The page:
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I'm not sure if this is even possible, but is there a way to write shell scripts that can be interpreted by both the Bourne shell as well as C shell? I want to avoid simply checking for the shell and running a shell-specific code. If this is possible, are there any guides on how to do it?

I have always written my scripts for Bourne shell syntax, and I know next to nothing about csh, so this may be a stupid question. I have Google'd for the differences between shells, but there is little information (as far as I can tell) on its implications for scripting.

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This is like asking if one script can run in Perl and Python. Bash and Csh are different languages. –  glenn jackman Apr 13 '10 at 20:14

3 Answers 3

up vote 2 down vote accepted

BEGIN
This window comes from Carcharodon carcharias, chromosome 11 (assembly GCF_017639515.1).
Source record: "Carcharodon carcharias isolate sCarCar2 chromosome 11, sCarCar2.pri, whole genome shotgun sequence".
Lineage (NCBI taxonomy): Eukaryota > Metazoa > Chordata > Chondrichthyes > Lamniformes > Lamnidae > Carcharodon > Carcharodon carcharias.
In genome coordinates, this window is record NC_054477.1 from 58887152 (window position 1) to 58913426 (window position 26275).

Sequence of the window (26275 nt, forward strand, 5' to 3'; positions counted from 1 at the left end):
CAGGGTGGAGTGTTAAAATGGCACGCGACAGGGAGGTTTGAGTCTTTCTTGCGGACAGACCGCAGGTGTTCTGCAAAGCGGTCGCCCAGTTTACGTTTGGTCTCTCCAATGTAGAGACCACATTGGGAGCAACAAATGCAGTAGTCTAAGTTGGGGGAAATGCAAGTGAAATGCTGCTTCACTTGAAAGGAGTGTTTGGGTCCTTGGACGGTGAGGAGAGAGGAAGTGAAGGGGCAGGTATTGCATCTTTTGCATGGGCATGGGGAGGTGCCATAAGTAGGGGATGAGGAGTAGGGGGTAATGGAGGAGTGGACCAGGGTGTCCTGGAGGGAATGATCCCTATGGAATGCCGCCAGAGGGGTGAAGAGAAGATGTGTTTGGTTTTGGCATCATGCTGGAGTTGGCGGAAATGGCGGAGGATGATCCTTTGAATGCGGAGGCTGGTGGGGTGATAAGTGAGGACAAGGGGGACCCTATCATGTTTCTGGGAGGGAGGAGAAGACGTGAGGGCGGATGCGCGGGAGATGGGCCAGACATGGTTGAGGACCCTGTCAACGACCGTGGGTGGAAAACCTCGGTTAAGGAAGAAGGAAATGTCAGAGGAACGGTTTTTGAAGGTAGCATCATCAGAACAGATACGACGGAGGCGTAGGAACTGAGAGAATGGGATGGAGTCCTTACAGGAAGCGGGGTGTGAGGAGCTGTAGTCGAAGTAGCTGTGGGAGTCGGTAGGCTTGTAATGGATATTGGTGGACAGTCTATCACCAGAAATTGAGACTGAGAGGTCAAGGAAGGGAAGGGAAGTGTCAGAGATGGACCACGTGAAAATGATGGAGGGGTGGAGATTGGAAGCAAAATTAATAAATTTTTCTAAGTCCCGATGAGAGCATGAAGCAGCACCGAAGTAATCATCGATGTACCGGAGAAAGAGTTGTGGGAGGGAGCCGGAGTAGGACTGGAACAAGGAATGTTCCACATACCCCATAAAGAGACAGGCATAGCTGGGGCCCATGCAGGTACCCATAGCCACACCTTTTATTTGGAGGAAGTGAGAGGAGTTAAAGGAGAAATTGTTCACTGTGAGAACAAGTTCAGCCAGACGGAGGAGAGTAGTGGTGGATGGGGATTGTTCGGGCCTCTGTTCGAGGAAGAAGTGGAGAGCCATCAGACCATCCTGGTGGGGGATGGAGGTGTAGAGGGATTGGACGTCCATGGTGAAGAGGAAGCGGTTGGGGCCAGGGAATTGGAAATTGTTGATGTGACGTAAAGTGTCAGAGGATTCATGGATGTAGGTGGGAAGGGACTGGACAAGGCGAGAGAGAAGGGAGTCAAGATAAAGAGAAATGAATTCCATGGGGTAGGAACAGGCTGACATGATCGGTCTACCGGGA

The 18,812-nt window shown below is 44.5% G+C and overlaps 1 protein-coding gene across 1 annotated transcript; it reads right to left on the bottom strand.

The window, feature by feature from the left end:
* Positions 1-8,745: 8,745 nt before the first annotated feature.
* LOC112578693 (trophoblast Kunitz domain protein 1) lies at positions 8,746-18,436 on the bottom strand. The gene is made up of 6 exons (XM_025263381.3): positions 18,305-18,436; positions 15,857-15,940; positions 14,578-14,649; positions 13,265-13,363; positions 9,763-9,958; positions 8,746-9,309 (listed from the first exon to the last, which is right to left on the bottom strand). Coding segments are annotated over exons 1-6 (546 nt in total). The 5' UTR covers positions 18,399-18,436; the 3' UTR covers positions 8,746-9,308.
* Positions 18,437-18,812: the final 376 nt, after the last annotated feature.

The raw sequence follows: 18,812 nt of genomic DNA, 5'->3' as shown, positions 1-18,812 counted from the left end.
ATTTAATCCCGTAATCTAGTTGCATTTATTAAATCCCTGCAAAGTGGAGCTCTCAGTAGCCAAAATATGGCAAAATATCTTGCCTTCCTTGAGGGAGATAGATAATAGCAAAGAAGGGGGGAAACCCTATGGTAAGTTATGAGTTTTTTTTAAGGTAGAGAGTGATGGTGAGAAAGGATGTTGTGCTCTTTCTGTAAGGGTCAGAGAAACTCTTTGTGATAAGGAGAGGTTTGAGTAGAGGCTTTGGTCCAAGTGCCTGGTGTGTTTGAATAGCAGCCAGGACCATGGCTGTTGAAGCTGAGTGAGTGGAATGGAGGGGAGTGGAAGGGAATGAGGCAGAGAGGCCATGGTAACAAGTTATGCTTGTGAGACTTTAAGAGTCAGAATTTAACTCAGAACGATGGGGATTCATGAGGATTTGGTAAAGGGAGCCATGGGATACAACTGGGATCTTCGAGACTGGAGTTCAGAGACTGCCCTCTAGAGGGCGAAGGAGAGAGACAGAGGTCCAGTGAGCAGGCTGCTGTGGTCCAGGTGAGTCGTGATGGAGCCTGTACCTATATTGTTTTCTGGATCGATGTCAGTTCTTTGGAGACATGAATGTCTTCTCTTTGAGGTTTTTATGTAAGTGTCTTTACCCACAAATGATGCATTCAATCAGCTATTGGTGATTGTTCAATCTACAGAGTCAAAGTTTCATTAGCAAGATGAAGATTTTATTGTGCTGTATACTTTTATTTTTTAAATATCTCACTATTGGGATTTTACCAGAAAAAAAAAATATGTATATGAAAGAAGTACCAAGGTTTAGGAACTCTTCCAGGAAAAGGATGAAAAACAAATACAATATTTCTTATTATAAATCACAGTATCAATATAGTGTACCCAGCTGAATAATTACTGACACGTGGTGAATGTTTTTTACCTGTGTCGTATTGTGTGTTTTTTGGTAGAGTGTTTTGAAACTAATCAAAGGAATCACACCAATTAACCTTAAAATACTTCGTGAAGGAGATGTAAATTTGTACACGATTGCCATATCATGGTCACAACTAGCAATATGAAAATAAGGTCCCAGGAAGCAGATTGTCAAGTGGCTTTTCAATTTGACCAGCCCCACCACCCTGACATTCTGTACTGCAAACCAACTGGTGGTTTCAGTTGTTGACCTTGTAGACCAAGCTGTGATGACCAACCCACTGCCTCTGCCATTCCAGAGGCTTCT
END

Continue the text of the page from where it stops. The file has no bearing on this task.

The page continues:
If your script is simple a suggest using:


This shell is (almost?) always available.

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It is possible to write a single text that is a valid program in multiple languages (in fact there's one on one of the SO error pages), but these things are almost never useful—they are mere curiosities, just done to show off cleverness.

What Unix does provide, which is quite useful, is a way to guarantee the language of a script, regardless of what shell (or other program) is used to invoke the script. That is the so-called "sharp-bang" syntax. So you pick your favorite shell (I strongly prefer Bourne shell to C shell, and file /usr/bin/* | grep shell agrees with me), and then you write


export PATH=/usr/local/bin:$PATH
print "I am running as Bourne shell no matter what your login shell is!"

Sometimes it is useful to write something a little more sophisticated; I have several scripts that begin with

#/usr/bin/env lua5.1

you could also do this with perl, python, ruby, ...

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you can try reading this book. otherwise, learn to use a language like Python or Perl. Its basic programming syntax, eg flow control, data structures, loops are almost all standard across older and newer versions.

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